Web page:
BERNARDS TOWNSHIP, NJ -- Township school leaders plan to decide by mid-winter whether to proceed with an addition to Ridge High School that would allow the school to switch the way it operates its day.

The addition on the end of the 700 wing would include ground-floor space to cook and serve food, with four classrooms and a small-group room on a floor above.

Superintendent Nick Markarian updated the Board of Education on Monday, July 22 on the project and the challenges that would have to be met in the school’s master schedule.

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He said the current budget estimate, including construction and soft costs (architect, engineer, contingency, permits), is $6.8 million. It is projected to be paid for by $5.15 million in money put aside for capital projects and by borrowing on five-year notes for $1.65 million, he said.

Under those figures, it would mean an increase in the annual school budget of $182,000 to $282,000 per year, he said.

On June 17 the Board of Education authorized up to $395,825 to Spiezle Architectural Group to draft plans and design bid documents for the addition, which could be used beginning in the fall of 2021.

On Monday the board approved up to $84,200 from its capital account to T and M Associates in Mount Laurel for civil engineering work (site plans, drawings, construction specifications) for the project.

The district is looking for ways to create room to be able to change the school-day schedule to one with fewer, but longer, class periods per day. To do so, all 1,800 students and about 250 staffers would have to eat lunch in the same class period, which isn’t physically possible in the present facility, where lunch is now spread over five 42-minute periods from about 10:30 a.m. to 1 p.m.

Elliot Merenbloom, an expert in school scheduling, said in December that Ridge High lacks the classroom and cafeteria space to allow a “block” schedule to be implemented. Classes would be rotated so students wouldn’t take every subject every day.

Two options are being investigated. The preferred one seems to be a “rotating drop” schedule, in which students would take six subject classes each day for 55-60 minutes, with a study hall and lunch in the other two periods. Each class would meet three of four days.

In another possible model, students would attend four classes of 84 minutes each per day and take each subject every other day. In this “Day One, Day Two” schedule with an eight-period day, a student would have four classes on one day and a different four classes on the alternate day.

Ridge High currently runs on nine 42-minute periods. Students take each of their subjects each day.

The expansion would give the school more space to make food, but no extra seating is planned. In visits to other high schools with block schedules, the district found they used various options: in vacant classrooms, on gym bleachers or in hallways, for instance.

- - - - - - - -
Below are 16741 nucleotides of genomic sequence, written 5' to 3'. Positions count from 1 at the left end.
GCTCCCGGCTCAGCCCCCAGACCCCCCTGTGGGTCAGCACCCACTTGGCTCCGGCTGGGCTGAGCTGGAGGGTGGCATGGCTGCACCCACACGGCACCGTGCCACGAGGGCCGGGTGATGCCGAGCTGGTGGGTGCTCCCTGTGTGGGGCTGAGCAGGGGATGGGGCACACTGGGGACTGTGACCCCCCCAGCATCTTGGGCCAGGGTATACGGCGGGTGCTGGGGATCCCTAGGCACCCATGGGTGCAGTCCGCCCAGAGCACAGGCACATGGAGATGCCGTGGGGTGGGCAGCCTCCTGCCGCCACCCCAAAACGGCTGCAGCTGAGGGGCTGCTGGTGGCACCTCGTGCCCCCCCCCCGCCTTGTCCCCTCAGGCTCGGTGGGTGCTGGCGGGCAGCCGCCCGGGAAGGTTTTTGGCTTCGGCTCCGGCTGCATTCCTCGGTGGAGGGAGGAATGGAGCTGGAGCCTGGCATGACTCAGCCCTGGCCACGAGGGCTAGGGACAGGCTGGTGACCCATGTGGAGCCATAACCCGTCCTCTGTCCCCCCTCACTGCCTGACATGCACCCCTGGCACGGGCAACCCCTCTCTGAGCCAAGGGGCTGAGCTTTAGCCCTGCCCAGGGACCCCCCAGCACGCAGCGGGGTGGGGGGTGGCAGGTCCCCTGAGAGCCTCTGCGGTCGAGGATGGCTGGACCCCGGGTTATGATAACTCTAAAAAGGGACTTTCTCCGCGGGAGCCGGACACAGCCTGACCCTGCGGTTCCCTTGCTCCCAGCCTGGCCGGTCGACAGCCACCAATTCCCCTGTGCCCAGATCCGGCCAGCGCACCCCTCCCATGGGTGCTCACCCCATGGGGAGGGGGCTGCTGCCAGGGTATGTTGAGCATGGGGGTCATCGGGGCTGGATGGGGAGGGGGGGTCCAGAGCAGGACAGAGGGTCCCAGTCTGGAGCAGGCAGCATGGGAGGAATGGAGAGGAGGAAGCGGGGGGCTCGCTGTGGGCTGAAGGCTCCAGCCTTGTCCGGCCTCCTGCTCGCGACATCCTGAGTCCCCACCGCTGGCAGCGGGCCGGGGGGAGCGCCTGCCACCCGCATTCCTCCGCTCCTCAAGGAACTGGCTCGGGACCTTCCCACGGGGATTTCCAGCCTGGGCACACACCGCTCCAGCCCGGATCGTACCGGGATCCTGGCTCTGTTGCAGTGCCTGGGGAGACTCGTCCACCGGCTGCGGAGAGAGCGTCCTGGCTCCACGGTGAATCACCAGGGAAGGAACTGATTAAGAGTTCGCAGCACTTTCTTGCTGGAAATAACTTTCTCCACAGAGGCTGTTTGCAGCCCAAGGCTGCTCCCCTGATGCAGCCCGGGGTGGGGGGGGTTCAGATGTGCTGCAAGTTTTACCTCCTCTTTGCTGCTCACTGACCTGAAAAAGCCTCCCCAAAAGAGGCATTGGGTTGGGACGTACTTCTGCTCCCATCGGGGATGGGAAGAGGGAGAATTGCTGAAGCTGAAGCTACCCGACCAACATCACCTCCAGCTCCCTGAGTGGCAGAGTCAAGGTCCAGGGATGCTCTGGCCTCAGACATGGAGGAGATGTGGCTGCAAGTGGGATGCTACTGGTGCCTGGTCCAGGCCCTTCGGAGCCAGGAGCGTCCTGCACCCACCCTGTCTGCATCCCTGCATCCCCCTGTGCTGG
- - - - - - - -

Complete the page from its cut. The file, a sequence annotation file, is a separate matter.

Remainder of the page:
Markarian and other administrators spent time July 22 describing the complexities of adapting to a block schedule. He said administrators would work through November on how a rotating drop schedule would work, while keeping the A/B plan as an alternate.

High School Principal Drew Krause said administrators he visited in schools with a block schedule said they would never go back to a traditional nine-period, shorter-class day. Krause also said he noticed a calmness in their buildings, which he speculated might be the result of less passing time for classes.

Markarian said the school could gain seven instructional rooms through the addition, relocating a supervisors’ room and reassigning two lecture halls for instruction.

Thomas Misiak, supervisor of science, described the constraints of space and time for extended science lab periods.  Michael Fackelman, supervisor of fine and practical arts, talked about the problems finding time for individual music lessons in a block schedule.

Converting to a block schedule without adding more classroom space might mean fewer sections of a course, more students in a class and/or fewer elective offerings, said the superintendent. Lunch service “would be a struggle,” he said.

Parents said they were concerned teens’ attention spans might not adapt well to classes up to 84 minutes long. There were also questions whether there would be enough restrooms for all students to use at one lunch period, providing time for students to move and take a break during long classes, and how schedules would be constructed for students who attend work study and vo-tech programs.

Kristin Fox, assistant superintendent for curriculum said there would be extensive staff training to show teachers how to adapt their teach styles to present two or three lessons within a class period, and to encourage lessons that give students a chance to discover answers through inquiry-based work.

Board members encouraged the public to view the administrators’ presentation online at the school website. It will be posted on the Board of Education area under “Board Presentations.”